When life gives you three-point looks, you must shoot them.
At least I think that’s how it goes.
To that end, the Sixers looked more like the Rockets last night, chucking the ball 44 times from deep and hitting 18 of ’em in a 14-point win against the Charlotte Hornets. Brett Brown’s team improved to 17-0 when holding opponents under 100 points, something they’ve been able to do just three times since mid-February. The Sixers’ defense looked more like the Sixers’ defense last night, something Brown attributed to the simple fact that his team was finally able to enjoy a two-day weekend for the first time in a long time:
“I mean just the admittance coming in today, we had an opportunity to give some guys off a little bit. I think in 21 days before our back-to-back, or inclusive of the back-to-back, in 21 days we had played 12 games and we were on the road for like 14 days, had two back-to-backs, now we’ve got four games in six days and so sandwiched in between you could talk to the guys and tell them, ‘When we come back, refresh, reload, this thing has to change defensively.’ I thought in the second period (Charlotted) had a massive number, 38 points. They had a 38-point entire second half. We were still sort of rusty offensively I thought, but the defense was pretty good tonight I thought.”
Joel Embiid finished with 25 points, 19 rebounds, 2 assists, 4 blocks, and 9 turnovers. Ben Simmons put up his third triple-double in four games, with 15 assists and zero turnovers.
They were down at halftime but used a 32-14 third quarter to turn the tide, hitting 7 of 14 three point looks in a much-needed scoring surge.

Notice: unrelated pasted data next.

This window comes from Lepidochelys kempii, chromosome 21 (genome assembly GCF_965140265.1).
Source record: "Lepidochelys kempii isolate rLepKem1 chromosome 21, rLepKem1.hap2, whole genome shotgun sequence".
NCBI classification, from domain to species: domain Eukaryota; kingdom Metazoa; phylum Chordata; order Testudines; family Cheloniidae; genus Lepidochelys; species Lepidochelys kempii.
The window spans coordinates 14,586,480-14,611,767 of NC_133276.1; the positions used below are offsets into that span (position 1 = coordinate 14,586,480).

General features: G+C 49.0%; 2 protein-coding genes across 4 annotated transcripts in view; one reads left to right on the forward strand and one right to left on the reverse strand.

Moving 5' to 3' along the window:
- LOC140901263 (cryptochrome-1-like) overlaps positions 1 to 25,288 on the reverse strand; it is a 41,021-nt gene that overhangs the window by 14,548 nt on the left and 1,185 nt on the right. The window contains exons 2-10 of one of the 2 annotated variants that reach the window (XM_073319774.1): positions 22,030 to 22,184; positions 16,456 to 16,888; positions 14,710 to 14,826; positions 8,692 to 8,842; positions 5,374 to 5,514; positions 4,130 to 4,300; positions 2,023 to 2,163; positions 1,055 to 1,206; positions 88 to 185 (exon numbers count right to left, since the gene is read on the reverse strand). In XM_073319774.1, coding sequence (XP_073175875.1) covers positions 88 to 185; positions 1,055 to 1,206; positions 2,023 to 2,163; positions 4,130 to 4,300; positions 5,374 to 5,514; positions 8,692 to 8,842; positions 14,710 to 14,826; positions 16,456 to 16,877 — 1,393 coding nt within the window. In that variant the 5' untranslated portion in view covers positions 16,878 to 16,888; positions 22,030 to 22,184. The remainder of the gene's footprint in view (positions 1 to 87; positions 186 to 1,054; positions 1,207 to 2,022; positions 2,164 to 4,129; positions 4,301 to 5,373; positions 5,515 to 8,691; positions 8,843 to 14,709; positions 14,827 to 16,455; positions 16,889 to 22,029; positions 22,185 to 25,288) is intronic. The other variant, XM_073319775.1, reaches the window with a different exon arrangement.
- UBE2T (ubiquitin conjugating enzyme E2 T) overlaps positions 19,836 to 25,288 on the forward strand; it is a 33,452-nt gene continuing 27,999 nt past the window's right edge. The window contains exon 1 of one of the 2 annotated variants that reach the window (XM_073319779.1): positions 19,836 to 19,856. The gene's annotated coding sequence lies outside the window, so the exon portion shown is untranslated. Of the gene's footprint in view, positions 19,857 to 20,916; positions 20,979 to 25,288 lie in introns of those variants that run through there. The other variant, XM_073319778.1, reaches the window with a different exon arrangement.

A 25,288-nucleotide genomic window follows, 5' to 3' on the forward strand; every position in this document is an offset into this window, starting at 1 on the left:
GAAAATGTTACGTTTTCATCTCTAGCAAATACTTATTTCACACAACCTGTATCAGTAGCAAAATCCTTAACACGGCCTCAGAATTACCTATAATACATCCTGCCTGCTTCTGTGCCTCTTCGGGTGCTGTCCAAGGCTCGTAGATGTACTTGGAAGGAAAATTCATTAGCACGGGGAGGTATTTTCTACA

Those 44 deep looks were the most the Sixers have tried in a normal game this season:
That’s a lot of three pointers, just two fewer than what they tried in the December OKC game, the national TV barn-burner that went to triple overtime. Houston is the only NBA team that averages more than 40 three-pointers per game, and that number, 42.1, is waaaaay out of ahead of the second-place team, Brooklyn, who shoot 35.1 three-pointers each time out.
And the Sixers hit at 40.9% last night, which was impressive. They’re a 36.7% three-point shooting team with a 17-9 mark when they hit at 40% or better. They hit that percentage despite poor shooting nights from Dario Saric and Ersan Ilyasova, who were propped up by Marco Belinelli and Robert Covington instead.
Take a bit of defense, add some three point shooting and 17 offensive rebounds, and you’ve got a winning formula against a non-playoff team on your home floor.
11 points, 12 rebounds, 15 assists, 0 turnovers. So that’s an assist to turnover ratio of… 15.
Ben was asked about the triple-double post game, and again sort of pushed back on the idea that he needs to polish up his scoring game:
“I think people get caught up in how many points I score every game. It’s not about that. It’s about the amount of points we are getting as a team and how many stops we get and how many points we allow the other team to get. People are always going to say I need to do certain things, but I know what I’m capable of and what I’m really good at.”